A For-Profit Foster Care Agency, Traded on the Stock Exchange, Deadly to Children

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February 20, 2015; BuzzFeed News

One of the nation’s largest for-profit foster care agencies, Mentor, has recently come under scrutiny after investigation has revealed a string of missteps leading to abuse, mistreatment, and several deaths. While organization executives have dismissed claims that National Mentor Holdings’ negligence has resulted in substandard services, the company has received some of the highest numbers of serious violations in several states, including Massachusetts, Georgia, and Texas.

In some of its most severe instances of abuse, failed background checks on foster parents had detrimental results to the children in Mentor’s care. At Last Chance Farm in Maryland, boy after boy was sexually abused at the hands of foster parent Stephen Merritt. Even after reports by foster children, a letter from a former victim’s psychologist, and several police investigations, Mentor continued to place young boys in Merritt’s care for at least seven years.

In Texas, failed screenings of potential parents allowed for several failed placements with Sherill Small. Mentor failed to interview adequate numbers of relatives, relying instead on the reference of Small’s daughter, who was herself convicted of aggravated kidnapping and robbery. Meanwhile, Small’s husband was also approved as a foster parent despite his admission to a long-time cocaine addiction. After several failed placements, two-year-old Alexandria Hill was placed in Small’s care, and then murdered at Small’s hand in a fit of frustration.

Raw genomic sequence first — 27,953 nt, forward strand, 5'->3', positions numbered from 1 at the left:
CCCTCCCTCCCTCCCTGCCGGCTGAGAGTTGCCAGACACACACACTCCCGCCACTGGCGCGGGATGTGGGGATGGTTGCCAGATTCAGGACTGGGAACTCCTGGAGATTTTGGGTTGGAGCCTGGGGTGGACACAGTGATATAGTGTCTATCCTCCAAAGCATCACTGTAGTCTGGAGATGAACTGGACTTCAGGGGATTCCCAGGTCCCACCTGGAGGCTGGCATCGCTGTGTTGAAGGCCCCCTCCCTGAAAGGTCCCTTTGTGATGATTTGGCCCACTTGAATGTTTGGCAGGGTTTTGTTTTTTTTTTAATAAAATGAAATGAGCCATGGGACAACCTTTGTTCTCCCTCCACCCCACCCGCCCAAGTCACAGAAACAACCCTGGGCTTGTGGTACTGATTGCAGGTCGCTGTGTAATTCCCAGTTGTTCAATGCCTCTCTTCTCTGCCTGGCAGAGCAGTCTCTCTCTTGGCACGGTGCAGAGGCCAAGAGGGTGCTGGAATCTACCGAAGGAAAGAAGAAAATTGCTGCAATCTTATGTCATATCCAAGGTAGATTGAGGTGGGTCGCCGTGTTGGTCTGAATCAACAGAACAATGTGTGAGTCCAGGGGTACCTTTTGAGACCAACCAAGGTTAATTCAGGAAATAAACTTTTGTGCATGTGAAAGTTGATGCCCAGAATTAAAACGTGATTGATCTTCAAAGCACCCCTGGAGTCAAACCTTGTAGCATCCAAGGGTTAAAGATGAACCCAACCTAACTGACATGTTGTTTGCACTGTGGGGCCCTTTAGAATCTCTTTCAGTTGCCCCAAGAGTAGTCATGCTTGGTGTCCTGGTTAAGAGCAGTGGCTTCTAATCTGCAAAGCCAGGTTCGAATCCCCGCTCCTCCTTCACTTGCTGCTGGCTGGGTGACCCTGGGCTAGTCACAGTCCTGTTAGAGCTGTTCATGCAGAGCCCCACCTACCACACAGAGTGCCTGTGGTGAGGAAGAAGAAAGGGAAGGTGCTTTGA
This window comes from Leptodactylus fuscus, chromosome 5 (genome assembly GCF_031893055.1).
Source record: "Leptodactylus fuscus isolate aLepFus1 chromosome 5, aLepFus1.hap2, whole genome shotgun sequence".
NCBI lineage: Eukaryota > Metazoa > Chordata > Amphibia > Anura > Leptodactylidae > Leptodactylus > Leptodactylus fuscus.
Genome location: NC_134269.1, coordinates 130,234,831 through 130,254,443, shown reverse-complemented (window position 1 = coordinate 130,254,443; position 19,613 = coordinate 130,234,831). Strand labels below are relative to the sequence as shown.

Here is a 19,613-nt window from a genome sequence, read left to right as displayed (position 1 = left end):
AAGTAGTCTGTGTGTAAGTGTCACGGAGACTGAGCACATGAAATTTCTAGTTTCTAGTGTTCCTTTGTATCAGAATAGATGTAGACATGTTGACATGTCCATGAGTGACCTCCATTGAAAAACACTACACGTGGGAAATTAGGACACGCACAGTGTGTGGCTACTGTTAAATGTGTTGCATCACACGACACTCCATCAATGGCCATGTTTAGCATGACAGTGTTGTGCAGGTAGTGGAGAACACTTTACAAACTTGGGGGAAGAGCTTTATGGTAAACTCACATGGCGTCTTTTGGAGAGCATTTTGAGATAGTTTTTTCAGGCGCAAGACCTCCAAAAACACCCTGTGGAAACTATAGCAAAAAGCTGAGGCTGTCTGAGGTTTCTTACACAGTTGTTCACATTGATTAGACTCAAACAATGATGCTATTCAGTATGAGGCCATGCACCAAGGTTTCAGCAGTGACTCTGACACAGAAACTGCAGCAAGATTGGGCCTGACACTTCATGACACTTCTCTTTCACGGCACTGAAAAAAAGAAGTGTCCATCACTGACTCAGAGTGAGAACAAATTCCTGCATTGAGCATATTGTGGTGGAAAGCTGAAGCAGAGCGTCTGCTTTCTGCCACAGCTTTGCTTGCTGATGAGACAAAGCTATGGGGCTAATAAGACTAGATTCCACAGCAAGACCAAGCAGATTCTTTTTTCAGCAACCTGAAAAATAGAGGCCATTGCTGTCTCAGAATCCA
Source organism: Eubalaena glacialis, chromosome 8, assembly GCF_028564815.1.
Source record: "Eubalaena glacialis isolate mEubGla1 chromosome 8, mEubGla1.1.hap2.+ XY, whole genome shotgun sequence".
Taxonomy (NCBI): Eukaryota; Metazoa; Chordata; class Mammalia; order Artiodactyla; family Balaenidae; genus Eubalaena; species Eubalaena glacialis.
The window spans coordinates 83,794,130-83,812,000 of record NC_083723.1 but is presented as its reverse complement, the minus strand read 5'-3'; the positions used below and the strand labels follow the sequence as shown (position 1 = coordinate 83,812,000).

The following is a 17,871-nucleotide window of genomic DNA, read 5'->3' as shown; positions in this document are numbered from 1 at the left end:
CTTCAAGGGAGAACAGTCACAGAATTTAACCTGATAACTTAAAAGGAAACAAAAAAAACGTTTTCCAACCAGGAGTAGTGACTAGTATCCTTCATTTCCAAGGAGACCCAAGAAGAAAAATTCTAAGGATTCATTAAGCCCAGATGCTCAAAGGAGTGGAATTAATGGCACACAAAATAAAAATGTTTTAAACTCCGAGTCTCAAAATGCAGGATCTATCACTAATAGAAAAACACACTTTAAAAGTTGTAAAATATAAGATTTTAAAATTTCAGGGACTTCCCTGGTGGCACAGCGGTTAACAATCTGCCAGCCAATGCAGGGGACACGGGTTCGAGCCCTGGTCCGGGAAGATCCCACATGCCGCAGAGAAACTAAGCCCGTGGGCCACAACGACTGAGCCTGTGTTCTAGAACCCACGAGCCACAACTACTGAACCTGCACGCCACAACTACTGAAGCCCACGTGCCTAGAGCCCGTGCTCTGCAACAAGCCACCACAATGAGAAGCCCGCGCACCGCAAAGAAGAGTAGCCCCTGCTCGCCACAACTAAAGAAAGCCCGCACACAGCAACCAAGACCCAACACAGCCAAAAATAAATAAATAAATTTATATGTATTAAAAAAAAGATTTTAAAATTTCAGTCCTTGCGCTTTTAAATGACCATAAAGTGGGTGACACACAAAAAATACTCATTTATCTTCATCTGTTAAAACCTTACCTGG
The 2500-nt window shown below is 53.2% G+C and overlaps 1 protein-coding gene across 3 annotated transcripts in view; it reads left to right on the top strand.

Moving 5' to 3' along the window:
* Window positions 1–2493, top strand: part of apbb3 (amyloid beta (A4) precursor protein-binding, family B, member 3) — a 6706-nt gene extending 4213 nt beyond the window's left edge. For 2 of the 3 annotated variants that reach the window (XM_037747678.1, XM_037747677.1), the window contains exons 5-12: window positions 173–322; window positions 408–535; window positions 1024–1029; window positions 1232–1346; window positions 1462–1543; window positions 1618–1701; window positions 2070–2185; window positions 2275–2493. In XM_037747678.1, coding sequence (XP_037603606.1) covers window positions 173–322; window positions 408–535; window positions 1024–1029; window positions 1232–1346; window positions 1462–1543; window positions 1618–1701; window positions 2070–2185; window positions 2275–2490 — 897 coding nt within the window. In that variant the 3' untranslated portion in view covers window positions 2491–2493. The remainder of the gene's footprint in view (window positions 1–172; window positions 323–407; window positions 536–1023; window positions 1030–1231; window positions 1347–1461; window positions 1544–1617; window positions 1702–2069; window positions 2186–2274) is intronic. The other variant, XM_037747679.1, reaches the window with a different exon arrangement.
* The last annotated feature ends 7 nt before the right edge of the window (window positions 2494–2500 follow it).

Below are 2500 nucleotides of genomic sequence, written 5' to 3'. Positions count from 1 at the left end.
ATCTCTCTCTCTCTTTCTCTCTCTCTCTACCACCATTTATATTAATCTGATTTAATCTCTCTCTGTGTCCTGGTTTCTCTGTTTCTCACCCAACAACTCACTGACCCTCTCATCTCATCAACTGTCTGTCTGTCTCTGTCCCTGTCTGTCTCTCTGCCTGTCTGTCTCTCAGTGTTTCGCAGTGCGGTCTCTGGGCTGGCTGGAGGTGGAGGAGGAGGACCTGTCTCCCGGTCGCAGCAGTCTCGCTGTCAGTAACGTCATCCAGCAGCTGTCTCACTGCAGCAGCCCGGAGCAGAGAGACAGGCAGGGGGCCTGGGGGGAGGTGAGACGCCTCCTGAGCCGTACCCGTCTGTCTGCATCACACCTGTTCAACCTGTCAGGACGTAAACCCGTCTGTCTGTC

And while both foster parents would never have been approved had adequate screening and background check policies been in place, poor decision-making by Mentor staff enabled the abuse to occur. Such cases have lead to investigations into the company as a whole, and as a result, Mentor’s organizational goals have been questioned.

Instead of a strong focus on quality services to children, former staff members of Mentor claim that the central focus of operation is increased profit margins. According a former employee, “You feel the pressure. You have to make those targets. I went there because I care about services for kids. I eventually became a machine that cared about profits. I didn’t care about kids.”

As a company traded publicly on the New York Stock Exchange, there were undoubtedly times when the costs of quality services at Mentor have come into conflict with the demand for higher shareholder profits. Foster care agencies are intended to serve as a safety net for vulnerable children, and the rapid expansion of corporate entities for increased market share in such human service industries capitalizes on resources that should be passed on in services to those in need.